Though the protests in Ukraine have waned over the past few days, Harvard scholars said during a panel on Monday that the country still has some work to be done in order to repair its democracy.
“The activists need to keep pushing, and the new government shouldn’t go on a Miss World tour first either,” Olga Onuch, a fellow at the Ukrainian Research Center, said.
The title of the event, “Why Is Kyiv Burning? The Turn to Violence in Ukraine’s Protest Movement and Its Political and Geostrategic Implications,” underwent three name changes as the crisis in Ukraine fluctuated, according to Lubomyr Hajda, the associate director of the Ukrainian Research Center.
However, Hajda added that even by the time of the seminar the title was still not an accurate reflection of rapidly-changing crisis.
Political turmoil has raged in the country since now former President Viktor Yanukovich refused to sign the country’s association agreement with the European Union. Currently, their parliament has deposed the president, and a transitional government is being formed.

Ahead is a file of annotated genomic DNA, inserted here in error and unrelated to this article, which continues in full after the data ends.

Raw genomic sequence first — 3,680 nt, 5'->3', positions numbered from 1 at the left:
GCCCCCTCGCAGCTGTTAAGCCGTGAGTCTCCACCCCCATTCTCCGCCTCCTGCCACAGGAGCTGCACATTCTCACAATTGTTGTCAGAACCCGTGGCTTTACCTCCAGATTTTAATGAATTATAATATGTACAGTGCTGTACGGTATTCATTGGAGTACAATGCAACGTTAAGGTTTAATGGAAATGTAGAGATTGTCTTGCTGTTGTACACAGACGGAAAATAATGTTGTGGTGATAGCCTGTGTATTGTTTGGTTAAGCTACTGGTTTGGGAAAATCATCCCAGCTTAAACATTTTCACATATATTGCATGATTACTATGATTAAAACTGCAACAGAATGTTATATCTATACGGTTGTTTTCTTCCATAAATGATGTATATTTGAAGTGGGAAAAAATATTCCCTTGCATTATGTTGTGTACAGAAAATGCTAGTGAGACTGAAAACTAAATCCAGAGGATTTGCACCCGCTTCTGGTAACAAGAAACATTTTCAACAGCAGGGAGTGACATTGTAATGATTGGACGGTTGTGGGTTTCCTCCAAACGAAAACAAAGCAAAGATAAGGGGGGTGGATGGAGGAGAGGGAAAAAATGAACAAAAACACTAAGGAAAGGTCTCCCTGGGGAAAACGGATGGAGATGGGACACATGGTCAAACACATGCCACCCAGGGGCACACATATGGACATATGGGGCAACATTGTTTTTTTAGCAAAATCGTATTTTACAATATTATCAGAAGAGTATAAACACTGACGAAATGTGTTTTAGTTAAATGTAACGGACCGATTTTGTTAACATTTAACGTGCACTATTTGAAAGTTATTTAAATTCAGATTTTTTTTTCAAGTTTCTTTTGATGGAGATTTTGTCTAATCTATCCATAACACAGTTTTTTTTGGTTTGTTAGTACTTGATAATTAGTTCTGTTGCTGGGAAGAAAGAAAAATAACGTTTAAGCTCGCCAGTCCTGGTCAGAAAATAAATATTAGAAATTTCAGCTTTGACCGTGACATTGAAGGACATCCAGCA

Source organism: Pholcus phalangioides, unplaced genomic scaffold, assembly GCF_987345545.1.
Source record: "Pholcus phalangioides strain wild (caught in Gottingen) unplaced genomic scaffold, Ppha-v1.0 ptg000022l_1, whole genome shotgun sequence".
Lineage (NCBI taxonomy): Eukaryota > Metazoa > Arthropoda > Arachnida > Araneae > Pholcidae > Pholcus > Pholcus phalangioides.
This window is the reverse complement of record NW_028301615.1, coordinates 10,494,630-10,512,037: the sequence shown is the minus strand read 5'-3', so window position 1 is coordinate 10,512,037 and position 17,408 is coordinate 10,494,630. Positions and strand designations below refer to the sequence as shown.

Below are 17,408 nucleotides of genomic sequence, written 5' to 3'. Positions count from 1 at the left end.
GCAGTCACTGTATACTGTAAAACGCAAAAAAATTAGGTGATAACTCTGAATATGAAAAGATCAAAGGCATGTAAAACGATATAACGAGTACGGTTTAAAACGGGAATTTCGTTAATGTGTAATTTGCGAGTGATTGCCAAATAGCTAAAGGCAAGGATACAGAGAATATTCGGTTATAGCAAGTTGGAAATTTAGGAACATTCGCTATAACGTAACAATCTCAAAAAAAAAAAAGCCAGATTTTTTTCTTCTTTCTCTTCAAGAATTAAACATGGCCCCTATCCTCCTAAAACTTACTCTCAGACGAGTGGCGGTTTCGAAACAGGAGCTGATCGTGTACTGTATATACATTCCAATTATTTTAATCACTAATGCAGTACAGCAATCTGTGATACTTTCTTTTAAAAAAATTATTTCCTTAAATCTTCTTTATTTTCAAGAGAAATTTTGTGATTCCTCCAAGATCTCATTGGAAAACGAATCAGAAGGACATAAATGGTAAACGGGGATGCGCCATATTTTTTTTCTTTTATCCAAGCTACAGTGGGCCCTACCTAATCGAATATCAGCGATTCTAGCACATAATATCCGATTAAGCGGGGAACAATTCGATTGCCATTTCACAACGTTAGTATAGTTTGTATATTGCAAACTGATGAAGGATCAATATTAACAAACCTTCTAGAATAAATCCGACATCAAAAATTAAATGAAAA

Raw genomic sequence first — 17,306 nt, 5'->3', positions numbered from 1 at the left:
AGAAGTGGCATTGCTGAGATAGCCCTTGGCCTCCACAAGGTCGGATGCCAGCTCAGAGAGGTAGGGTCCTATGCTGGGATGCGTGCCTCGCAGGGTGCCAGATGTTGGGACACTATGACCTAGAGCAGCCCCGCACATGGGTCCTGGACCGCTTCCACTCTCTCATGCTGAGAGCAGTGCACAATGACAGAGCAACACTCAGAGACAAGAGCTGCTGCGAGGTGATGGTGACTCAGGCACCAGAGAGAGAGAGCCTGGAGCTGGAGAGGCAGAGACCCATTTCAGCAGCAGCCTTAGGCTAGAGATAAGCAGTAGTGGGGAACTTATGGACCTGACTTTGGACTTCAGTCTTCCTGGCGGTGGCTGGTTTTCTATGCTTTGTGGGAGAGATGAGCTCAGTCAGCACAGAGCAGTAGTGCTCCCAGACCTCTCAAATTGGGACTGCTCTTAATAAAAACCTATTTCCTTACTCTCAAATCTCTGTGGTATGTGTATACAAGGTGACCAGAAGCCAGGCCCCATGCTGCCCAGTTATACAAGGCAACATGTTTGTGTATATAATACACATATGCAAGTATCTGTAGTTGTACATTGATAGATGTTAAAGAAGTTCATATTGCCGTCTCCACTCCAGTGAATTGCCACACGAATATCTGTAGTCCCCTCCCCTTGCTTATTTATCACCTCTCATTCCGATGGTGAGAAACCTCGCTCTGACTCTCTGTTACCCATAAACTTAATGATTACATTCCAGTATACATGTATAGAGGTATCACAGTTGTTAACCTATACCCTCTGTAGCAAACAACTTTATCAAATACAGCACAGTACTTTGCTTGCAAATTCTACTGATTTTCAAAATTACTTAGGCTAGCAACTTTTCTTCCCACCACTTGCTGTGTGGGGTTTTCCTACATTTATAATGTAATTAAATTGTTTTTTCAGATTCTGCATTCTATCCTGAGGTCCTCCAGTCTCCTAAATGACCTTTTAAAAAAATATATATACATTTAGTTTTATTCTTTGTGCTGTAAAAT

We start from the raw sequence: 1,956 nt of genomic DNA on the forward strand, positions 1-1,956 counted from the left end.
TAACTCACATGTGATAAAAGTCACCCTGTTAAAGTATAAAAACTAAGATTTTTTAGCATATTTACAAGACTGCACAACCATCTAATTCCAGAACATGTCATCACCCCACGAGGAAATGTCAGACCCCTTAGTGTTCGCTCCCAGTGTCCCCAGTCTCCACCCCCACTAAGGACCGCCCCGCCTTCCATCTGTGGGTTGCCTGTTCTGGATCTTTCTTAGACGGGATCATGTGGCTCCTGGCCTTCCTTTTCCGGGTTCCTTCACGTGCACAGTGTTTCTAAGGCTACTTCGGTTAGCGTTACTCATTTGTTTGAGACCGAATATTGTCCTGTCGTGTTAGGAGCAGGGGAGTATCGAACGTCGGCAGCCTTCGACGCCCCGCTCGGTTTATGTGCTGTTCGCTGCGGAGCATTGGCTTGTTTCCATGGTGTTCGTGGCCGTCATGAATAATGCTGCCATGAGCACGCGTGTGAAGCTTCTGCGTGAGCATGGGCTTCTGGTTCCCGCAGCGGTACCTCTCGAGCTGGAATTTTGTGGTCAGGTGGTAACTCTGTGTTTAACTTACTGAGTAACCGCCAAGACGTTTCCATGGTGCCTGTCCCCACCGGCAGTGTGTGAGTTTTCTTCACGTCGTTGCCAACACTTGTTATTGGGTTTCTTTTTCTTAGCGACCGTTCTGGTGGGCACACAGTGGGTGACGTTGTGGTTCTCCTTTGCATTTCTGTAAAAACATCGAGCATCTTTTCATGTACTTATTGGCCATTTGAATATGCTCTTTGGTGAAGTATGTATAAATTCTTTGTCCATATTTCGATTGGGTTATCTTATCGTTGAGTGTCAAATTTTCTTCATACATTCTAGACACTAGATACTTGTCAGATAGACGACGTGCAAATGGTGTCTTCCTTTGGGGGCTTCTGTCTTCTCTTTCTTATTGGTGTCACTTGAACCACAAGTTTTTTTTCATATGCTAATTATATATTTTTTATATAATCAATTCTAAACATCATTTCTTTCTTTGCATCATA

In addition to Onuch and Hajda, the seminar also included discussion from Timothy J. Colton, the chair of the government department and a scholar of Russian politics, Jaroslaw M. Domanski, a fellow at the Weatherhead Center for International Affairs, and Nadiya V. Kravets, a fellow at the Ukrainian Research Institute.
Many of the panelists focused on dispelling myths about the crisis that they said were propagated in Western media. Onuch, who conducted numerous interviews and polls during the protests, said statistics showed that the protesting population was not made up of mostly young people from western regions of the country, contrary to what much of the mass media reported.